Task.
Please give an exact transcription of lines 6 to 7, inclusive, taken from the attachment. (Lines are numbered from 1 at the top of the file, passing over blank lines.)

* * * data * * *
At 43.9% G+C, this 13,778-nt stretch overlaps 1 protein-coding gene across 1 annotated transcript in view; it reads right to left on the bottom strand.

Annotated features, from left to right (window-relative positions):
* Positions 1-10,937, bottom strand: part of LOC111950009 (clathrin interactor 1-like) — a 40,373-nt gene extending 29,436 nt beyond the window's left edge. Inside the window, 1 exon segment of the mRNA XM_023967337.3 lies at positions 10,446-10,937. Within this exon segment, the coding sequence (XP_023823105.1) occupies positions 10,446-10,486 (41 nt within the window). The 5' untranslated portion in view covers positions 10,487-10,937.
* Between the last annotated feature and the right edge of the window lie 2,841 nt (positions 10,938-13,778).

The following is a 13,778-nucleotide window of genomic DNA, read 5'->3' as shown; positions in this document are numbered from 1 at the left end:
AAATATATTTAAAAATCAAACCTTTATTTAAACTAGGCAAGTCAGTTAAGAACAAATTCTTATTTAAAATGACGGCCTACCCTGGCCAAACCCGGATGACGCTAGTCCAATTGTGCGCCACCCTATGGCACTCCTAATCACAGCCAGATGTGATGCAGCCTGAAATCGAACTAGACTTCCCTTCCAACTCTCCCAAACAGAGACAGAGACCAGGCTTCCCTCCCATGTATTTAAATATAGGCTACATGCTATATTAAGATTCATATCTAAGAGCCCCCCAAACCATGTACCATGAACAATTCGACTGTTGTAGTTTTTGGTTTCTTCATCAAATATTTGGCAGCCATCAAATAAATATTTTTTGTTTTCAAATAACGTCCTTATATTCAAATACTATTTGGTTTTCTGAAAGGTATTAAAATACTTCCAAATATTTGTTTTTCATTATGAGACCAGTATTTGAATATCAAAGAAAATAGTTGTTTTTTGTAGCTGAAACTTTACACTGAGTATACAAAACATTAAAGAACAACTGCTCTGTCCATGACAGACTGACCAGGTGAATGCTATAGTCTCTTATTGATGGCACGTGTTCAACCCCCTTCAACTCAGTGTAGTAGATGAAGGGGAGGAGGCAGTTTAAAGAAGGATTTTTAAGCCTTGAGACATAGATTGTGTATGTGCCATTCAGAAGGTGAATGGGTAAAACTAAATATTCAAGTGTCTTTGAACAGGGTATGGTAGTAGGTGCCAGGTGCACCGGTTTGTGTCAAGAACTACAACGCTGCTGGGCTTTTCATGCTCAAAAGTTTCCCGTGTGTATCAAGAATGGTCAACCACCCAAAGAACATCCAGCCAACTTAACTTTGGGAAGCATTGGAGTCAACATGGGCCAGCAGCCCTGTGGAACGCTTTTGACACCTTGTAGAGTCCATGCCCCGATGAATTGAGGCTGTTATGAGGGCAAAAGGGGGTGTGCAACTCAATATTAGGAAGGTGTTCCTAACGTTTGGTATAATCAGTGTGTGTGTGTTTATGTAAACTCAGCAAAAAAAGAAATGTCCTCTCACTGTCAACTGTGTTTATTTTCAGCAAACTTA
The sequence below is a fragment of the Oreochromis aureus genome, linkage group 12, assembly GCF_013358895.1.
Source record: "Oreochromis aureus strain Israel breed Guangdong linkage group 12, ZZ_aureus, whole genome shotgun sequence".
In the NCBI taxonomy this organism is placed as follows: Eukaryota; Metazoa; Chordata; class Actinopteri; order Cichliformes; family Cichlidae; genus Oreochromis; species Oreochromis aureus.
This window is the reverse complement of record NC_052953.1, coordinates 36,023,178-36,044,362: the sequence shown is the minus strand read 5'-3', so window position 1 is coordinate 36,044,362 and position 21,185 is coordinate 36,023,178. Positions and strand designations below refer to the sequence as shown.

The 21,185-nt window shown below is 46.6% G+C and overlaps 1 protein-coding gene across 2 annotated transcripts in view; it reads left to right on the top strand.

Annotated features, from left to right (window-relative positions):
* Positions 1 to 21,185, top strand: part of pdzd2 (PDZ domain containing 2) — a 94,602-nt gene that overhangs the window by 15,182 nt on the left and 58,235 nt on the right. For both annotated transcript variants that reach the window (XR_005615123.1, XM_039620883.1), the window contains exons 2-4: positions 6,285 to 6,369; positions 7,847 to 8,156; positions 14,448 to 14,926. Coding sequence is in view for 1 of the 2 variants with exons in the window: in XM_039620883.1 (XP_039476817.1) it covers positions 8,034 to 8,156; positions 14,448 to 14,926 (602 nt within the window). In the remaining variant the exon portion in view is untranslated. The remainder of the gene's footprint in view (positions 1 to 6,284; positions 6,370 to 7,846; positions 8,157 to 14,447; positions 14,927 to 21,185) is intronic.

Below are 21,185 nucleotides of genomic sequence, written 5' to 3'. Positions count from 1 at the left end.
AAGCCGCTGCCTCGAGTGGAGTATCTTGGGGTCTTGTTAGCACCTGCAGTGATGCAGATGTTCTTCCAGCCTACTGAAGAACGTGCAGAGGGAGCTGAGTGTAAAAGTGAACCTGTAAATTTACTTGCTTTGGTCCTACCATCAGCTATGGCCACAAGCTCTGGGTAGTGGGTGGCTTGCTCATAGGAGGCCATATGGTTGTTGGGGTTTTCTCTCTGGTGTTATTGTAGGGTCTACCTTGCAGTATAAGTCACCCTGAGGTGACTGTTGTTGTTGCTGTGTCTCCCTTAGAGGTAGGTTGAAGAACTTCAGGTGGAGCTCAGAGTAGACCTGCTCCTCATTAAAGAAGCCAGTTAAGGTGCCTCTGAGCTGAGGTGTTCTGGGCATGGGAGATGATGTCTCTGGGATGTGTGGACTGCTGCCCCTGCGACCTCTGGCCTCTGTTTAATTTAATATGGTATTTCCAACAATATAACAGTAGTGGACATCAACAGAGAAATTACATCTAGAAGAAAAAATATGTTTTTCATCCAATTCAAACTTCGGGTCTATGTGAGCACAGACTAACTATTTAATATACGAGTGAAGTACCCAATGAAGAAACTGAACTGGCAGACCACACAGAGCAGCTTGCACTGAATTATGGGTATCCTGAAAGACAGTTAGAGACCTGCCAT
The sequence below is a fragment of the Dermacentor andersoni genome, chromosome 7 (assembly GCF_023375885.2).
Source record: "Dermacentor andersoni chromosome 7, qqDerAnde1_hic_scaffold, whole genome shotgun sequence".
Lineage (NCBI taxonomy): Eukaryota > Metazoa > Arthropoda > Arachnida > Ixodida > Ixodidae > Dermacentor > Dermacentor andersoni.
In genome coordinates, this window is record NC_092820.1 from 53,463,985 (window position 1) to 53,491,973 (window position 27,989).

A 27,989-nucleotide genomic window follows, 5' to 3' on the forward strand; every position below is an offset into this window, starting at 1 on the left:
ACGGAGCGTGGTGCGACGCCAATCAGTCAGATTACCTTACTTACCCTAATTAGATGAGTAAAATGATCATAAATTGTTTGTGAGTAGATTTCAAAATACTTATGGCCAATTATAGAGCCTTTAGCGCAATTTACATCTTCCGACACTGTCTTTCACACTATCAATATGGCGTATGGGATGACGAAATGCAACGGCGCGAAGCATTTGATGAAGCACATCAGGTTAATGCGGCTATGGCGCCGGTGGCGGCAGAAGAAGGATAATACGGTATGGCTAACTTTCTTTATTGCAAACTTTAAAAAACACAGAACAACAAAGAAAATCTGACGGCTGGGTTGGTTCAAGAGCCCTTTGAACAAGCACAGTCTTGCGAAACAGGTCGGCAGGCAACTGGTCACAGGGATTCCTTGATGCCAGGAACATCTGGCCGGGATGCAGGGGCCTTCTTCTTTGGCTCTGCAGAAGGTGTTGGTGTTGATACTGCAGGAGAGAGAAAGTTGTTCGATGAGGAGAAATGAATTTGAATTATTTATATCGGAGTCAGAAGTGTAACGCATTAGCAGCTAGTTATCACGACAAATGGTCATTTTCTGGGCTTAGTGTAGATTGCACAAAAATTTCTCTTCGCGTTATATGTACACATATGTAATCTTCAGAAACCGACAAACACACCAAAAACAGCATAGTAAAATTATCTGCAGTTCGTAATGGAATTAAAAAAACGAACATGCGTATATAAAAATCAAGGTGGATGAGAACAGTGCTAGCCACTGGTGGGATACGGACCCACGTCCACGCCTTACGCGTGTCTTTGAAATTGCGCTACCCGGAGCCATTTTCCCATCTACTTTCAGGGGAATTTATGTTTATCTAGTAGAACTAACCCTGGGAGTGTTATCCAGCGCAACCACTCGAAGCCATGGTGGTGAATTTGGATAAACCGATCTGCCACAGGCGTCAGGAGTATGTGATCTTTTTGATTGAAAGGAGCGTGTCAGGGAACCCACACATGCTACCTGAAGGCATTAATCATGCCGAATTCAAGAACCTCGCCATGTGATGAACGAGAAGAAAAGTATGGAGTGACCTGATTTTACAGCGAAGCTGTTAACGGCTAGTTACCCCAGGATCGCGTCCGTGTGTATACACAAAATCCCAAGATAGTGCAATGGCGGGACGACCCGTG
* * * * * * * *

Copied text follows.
AAATATATTTAAAAATCAAACCTTTATTTAAACTAGGCAAGTCAGTTAAGAACAAATTCTTATTTAAAATGACGGCCTACCCTGGCCAAACCCGGATGACGCTAGTCCAATTGTGCGCCACCCTATGGCACTCCTAATCACAGCCAGATGTGATGCAGCCTGAAATCGAACTAGACTTCCCTTCCAACTCTCCCAAACAGAGACAGAGACCAGGCTTCCCTCCCATGTATTTAAATATAGGCTACATGCTATATTAAGATTCATATCTAAGAGCCCCCCAAACCATGTACCATGAACAATTCGACTGTTGTAGTTTTTGGTTTCTTCATCAAATATTTGGCAGCCATCAAATAAATATTTTTTGTTTTCAAATAACGTCCTTATATTCAAATACTATTTGGTTTTCTGAAAGGTATTAAAATACTTCCAAATATTTGTTTTTCATTATGAGACCAGTATTTGAATATCAAAGAAAATAGTTGTTTTTTGTAGCTGAAACTTTACACTGAGTATACAAAACATTAAAGAACAACTGCTCTGTCCATGACAGACTGACCAGGTGAATGCTATAGTCTCTTATTGATGGCACGTGTTCAACCCCCTTCAACTCAGTGTAGTAGATGAAGGGGAGGAGGCAGTTTAAAGAAGGATTTTTAAGCCTTGAGACATAGATTGTGTATGTGCCATTCAGAAGGTGAATGGGTAAAACTAAATATTCAAGTGTCTTTGAACAGGGTATGGTAGTAGGTGCCAGGTGCACCGGTTTGTGTCAAGAACTACAACGCTGCTGGGCTTTTCATGCTCAAAAGTTTCCCGTGTGTATCAAGAATGGTCAACCACCCAAAGAACATCCAGCCAACTTAACTTTGGGAAGCATTGGAGTCAACATGGGCCAGCAGCCCTGTGGAACGCTTTTGACACCTTGTAGAGTCCATGCCCCGATGAATTGAGGCTGTTATGAGGGCAAAAGGGGGTGTGCAACTCAATATTAGGAAGGTGTTCCTAACGTTTGGTATAATCAGTGTGTGTGTGTTTATGTAAACTCAGCAAAAAAAGAAATGTCCTCTCACTGTCAACTGTGTTTATTTTCAGCAAACTTA
The sequence below is a fragment of the Oreochromis aureus genome, linkage group 12, assembly GCF_013358895.1.